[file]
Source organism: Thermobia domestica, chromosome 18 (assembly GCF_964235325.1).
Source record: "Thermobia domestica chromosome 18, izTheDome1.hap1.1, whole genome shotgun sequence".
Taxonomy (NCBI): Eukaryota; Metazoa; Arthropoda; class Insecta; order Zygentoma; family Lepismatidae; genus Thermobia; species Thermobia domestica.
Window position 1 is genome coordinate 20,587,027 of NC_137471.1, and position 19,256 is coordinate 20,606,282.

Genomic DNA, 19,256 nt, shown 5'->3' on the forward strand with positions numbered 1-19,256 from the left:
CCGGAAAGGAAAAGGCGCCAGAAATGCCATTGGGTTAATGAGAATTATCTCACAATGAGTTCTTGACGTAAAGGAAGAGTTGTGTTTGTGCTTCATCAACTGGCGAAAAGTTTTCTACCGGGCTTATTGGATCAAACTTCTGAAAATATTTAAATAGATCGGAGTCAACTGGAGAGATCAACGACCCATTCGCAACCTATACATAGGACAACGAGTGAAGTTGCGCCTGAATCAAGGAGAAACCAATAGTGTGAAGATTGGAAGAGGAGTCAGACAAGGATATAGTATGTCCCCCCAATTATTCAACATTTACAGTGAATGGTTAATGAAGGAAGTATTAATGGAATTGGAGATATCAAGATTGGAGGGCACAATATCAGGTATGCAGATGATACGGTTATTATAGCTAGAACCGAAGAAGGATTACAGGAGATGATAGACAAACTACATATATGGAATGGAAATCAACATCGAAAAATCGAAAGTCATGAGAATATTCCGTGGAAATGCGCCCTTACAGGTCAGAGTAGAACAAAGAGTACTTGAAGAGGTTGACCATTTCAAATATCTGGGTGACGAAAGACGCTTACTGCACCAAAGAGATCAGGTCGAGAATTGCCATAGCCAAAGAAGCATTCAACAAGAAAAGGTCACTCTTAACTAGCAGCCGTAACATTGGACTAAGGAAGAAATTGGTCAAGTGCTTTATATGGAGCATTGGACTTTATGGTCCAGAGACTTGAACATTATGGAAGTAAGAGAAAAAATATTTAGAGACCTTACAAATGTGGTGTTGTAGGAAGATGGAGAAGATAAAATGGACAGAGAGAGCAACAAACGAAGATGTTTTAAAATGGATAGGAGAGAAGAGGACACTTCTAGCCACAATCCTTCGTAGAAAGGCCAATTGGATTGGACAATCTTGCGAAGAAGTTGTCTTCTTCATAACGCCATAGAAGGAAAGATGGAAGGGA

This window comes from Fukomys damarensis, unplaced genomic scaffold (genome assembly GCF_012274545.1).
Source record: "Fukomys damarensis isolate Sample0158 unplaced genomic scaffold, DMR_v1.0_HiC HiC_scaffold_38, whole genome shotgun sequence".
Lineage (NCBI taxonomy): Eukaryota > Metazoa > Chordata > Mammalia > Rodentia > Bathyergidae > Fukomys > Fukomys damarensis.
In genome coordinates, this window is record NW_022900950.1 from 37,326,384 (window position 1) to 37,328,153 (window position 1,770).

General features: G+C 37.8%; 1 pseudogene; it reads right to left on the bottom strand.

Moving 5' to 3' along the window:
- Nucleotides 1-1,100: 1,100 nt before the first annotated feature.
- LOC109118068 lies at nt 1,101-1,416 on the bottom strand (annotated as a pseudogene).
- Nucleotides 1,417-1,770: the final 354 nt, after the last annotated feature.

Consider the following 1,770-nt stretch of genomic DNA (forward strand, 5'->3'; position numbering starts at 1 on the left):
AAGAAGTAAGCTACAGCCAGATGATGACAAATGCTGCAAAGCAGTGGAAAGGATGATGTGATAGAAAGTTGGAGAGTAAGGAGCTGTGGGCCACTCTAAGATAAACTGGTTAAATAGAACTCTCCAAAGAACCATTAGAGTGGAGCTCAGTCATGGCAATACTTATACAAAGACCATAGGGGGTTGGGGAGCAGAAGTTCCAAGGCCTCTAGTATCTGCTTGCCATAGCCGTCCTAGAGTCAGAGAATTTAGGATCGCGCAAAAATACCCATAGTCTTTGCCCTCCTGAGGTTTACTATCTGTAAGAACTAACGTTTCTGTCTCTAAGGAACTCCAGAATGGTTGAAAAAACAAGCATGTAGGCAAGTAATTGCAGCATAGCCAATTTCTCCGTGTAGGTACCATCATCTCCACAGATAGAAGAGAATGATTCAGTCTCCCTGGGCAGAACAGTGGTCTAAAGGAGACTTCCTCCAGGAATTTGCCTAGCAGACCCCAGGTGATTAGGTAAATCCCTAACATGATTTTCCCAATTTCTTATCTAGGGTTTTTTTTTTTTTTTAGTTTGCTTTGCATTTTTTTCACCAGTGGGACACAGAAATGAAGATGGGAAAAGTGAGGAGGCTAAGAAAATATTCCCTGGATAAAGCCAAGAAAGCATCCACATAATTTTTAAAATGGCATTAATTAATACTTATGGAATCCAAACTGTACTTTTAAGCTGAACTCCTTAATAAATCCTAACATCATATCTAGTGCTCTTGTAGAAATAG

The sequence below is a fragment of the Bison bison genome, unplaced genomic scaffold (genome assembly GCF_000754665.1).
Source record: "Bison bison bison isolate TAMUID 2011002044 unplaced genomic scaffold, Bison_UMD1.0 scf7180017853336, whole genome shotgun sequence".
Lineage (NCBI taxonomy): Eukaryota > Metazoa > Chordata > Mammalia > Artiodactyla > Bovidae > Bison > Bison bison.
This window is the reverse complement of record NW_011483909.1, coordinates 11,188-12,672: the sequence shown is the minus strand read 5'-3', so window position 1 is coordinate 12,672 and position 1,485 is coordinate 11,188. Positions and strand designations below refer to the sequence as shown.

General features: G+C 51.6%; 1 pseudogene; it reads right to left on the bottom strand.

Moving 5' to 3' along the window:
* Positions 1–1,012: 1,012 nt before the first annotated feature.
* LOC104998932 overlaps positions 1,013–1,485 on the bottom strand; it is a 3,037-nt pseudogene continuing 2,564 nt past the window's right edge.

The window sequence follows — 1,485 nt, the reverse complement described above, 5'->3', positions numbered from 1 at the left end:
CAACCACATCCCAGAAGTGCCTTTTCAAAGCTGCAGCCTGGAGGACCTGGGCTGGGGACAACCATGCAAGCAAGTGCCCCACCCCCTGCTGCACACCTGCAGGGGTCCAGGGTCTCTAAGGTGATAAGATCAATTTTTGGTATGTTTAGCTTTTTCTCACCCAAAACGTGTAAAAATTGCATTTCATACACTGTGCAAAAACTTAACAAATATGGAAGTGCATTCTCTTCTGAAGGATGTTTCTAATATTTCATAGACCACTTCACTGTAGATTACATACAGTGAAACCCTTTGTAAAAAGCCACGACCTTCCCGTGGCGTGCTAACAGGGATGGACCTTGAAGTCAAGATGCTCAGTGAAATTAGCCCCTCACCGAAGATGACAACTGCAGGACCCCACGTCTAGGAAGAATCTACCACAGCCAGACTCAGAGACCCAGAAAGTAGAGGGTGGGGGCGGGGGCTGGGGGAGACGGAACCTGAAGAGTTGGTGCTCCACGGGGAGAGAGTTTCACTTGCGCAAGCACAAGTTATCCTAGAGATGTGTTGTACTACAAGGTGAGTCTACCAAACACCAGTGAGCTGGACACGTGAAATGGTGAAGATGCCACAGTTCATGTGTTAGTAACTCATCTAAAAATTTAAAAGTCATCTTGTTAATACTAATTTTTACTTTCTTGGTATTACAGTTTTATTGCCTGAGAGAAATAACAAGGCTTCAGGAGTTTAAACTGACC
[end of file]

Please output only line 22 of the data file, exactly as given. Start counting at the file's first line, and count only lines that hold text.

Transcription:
General features: G+C 51.6%; 1 pseudogene; it reads right to left on the bottom strand.